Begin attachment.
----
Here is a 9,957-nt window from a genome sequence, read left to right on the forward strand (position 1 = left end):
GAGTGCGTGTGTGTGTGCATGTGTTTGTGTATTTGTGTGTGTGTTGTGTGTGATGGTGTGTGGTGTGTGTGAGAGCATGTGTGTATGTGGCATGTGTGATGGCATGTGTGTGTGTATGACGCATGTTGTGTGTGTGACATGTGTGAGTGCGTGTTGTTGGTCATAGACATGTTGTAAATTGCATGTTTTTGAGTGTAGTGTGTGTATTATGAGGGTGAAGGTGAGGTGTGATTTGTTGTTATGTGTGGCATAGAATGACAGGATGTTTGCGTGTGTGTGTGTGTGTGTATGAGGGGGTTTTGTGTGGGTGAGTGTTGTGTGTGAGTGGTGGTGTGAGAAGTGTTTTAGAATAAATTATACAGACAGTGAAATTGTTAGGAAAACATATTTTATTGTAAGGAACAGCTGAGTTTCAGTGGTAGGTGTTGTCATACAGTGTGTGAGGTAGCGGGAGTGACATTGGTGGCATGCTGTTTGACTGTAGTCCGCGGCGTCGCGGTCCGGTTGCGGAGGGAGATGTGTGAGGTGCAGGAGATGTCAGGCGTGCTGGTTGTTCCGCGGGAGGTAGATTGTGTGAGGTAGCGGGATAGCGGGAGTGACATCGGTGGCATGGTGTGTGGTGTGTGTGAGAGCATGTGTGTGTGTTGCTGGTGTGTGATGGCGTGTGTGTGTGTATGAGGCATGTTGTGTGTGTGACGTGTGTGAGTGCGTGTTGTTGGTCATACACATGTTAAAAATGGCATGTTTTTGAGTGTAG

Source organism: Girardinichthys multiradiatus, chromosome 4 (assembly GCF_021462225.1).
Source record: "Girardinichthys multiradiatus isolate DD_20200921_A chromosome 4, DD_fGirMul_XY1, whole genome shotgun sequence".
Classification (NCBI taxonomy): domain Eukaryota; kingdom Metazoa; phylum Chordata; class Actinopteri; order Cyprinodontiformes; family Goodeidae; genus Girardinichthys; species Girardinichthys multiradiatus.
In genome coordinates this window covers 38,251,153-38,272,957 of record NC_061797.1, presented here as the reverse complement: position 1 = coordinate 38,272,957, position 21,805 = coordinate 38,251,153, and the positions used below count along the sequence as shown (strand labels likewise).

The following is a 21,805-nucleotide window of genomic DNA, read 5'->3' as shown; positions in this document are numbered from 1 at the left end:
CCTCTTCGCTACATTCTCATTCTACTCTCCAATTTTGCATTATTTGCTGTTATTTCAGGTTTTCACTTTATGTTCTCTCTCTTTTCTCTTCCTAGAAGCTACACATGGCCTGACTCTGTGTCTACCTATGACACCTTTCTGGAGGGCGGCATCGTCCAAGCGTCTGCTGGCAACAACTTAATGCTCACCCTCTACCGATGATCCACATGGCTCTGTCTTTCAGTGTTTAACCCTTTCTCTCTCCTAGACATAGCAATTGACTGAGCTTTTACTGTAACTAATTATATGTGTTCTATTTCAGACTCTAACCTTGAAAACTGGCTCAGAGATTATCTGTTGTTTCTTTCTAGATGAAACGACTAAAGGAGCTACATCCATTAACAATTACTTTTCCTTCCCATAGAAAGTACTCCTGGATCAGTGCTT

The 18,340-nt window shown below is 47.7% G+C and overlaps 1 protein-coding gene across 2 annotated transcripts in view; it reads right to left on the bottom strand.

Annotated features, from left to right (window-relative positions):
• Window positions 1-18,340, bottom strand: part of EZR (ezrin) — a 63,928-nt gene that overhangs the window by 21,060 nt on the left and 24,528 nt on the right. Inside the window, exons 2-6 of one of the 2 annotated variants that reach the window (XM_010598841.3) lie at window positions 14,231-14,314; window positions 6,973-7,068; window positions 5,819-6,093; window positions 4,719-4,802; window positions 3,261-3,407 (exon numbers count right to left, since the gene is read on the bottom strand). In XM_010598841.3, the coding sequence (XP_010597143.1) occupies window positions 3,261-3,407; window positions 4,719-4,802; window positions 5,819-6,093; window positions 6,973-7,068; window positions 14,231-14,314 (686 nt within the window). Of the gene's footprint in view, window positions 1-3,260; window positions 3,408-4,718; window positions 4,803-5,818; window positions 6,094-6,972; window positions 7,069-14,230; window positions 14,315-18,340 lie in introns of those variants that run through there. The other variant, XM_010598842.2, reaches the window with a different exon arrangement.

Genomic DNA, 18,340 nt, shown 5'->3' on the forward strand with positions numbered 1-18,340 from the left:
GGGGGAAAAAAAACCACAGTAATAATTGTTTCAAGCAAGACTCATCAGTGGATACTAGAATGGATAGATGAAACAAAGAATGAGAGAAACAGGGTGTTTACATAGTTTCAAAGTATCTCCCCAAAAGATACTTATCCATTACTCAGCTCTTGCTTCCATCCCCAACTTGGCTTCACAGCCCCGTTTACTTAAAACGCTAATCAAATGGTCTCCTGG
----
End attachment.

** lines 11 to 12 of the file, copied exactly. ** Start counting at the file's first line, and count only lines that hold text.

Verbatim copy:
• Window positions 1-18,340, bottom strand: part of EZR (ezrin) — a 63,928-nt gene that overhangs the window by 21,060 nt on the left and 24,528 nt on the right. Inside the window, exons 2-6 of one of the 2 annotated variants that reach the window (XM_010598841.3) lie at window positions 14,231-14,314; window positions 6,973-7,068; window positions 5,819-6,093; window positions 4,719-4,802; window positions 3,261-3,407 (exon numbers count right to left, since the gene is read on the bottom strand). In XM_010598841.3, the coding sequence (XP_010597143.1) occupies window positions 3,261-3,407; window positions 4,719-4,802; window positions 5,819-6,093; window positions 6,973-7,068; window positions 14,231-14,314 (686 nt within the window). Of the gene's footprint in view, window positions 1-3,260; window positions 3,408-4,718; window positions 4,803-5,818; window positions 6,094-6,972; window positions 7,069-14,230; window positions 14,315-18,340 lie in introns of those variants that run through there. The other variant, XM_010598842.2, reaches the window with a different exon arrangement.

Genomic DNA, 18,340 nt, shown 5'->3' on the forward strand with positions numbered 1-18,340 from the left: